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Is YouTube Sensation Rebecca Black's "Friday" The Worst Song Ever?

Posted Mon Mar 14, 2011 10:42am PDT by Lyndsey Parker in Video Ga Ga

Hey kids! Guess what? Apparently awful is the new great. In an age when the music business is suffering dearly--when even vocal dynamos like Christina Aguilera can't sell albums or concert tickets anymore, and thousands of unsigned, undiscovered artists have to sell records out of their car trunks--a mind-meltingly horrific song called "Friday," by a previously unknown, marginally talented teen-pop singer named Rebecca Black, managed to rack up more than 2.2 million views on YouTube (yes, that's right, TWO-MILLION, TWO-HUNDRED-THOUSAND) just over this past weekend.

It must be seen, and heard, to be believed:

The video got its first big promotion, perhaps not coincidentally, last Friday, when Comedy Central's Tosh.0 blog posted it under the headline "Songwriting Isn't For Everyone." And that was all it took. By the weekend's end, "Friday" had been Tumblr'd, Facebooked, blogged, and tweeted by countless baffled viewers--and dozens of covers and parodies had popped up on YouTube as well, including an amusingly Dylanesque one.

The virality of "Friday," a wannabe weekend-party anthem for the new generation, had nothing to with the song being any good, Rebecca being particularly attractive or gifted, or even with the fact that it was, well, the weekend. It's simply because it was so unbelievably BAD. ("A whole new level of bad," according to none other than Time magazine.) And it's because the song and video raised so many fascinating questions...such as:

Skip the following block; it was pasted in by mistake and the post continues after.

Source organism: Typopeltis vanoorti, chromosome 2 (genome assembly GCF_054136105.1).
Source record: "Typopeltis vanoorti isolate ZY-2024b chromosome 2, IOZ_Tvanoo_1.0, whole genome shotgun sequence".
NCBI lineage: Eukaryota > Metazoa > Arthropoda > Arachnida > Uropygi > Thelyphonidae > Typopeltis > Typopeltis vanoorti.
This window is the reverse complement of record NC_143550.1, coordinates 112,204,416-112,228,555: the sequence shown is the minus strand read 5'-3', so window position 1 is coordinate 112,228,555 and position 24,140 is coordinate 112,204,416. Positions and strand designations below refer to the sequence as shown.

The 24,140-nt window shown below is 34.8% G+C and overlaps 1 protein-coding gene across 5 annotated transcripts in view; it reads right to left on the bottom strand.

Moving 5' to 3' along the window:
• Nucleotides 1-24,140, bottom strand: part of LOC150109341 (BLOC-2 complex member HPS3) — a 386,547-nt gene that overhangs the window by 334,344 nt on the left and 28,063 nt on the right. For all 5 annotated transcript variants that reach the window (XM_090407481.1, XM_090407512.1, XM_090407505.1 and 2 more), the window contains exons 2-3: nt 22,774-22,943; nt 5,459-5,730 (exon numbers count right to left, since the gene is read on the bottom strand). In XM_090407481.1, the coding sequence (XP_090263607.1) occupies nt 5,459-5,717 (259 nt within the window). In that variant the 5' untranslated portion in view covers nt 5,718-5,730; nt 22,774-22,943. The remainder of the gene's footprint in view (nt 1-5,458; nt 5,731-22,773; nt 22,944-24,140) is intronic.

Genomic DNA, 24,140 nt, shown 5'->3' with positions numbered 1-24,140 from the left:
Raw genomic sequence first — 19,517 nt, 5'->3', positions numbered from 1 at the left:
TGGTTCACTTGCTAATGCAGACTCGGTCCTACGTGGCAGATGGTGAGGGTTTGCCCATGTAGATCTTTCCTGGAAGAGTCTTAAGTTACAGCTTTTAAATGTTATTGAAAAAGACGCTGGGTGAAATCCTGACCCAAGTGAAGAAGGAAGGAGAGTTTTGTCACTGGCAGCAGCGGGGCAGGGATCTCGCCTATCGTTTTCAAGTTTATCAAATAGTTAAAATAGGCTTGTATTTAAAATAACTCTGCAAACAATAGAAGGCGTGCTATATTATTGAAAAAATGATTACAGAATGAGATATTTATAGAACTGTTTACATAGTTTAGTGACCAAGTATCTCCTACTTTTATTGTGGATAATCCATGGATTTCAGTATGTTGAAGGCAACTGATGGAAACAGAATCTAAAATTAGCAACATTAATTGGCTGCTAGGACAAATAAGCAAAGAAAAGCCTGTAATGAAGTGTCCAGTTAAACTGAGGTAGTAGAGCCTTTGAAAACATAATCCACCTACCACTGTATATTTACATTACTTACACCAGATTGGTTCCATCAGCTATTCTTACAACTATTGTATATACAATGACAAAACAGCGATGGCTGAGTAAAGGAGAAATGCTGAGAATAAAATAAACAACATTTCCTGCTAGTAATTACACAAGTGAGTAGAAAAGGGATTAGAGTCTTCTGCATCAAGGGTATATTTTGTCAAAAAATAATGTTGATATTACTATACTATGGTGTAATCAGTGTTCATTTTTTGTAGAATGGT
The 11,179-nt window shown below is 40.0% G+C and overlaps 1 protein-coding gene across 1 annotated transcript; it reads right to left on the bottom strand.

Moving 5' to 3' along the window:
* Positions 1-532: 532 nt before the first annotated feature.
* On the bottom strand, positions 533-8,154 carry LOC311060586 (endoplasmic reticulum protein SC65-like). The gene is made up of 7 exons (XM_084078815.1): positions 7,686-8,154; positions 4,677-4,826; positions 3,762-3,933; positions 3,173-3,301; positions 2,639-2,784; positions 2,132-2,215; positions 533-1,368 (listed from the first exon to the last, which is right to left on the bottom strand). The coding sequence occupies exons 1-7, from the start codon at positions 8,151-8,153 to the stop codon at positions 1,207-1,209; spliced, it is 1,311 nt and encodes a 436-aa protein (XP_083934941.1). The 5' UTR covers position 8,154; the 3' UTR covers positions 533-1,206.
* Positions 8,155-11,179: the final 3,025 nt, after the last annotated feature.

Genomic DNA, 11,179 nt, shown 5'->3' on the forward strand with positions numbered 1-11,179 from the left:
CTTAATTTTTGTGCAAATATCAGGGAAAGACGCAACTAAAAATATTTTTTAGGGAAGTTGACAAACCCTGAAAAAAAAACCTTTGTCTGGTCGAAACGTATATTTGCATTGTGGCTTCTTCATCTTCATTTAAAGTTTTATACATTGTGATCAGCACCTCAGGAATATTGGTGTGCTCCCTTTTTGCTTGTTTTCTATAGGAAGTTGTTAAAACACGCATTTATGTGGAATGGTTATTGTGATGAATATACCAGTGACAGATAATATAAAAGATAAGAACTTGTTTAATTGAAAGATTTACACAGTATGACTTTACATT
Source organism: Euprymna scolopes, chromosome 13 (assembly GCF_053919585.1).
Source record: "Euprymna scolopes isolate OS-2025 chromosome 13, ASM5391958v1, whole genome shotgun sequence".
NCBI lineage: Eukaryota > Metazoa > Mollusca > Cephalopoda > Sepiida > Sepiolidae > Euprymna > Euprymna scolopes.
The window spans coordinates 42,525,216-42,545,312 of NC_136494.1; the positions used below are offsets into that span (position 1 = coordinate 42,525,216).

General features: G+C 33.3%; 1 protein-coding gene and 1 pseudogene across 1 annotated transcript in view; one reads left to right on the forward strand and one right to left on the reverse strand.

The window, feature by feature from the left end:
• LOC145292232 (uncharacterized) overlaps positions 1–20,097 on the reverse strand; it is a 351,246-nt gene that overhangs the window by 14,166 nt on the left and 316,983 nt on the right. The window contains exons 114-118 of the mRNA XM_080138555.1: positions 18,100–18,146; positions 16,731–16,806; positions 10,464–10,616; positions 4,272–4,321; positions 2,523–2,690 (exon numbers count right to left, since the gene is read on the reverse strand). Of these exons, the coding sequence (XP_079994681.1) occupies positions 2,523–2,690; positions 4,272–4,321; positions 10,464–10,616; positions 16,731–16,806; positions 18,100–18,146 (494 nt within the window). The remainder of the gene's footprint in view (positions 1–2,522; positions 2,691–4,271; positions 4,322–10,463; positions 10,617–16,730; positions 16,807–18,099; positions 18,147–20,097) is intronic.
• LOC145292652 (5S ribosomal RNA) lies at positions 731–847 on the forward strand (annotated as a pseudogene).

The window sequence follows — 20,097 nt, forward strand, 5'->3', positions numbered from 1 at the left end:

Who the heck is this girl? How did she get a record deal? Why is she sitting at a bus stop, if her friends are picking her up in their car? Why is she so indecisive about whether to sit in the front or back seat? If the girl standing to her right is her friend, then is that girl on her left her frenemy? Did the general public REALLY need to be informed that Thursday comes before Friday, or that Sunday comes after Saturday? And, most importantly: Is this a real thing? Or is this an SNL Digital Short for which the Lonely Island are responsible?

Honestly, we're not sure if these questions will ever be properly answered. But we do know that "Friday" is the churned-out product of a Los Angeles-based company called the Ark Music Factory, which sends out casting calls looking for singers between the ages of 13 and 17 to record its songs and, if all goes well, become overnight YouTube stars (a la Justin Bieber). Rebecca Black's "Friday" is Ark's first major hit--and after this, we sincerely hope it's the company's last.

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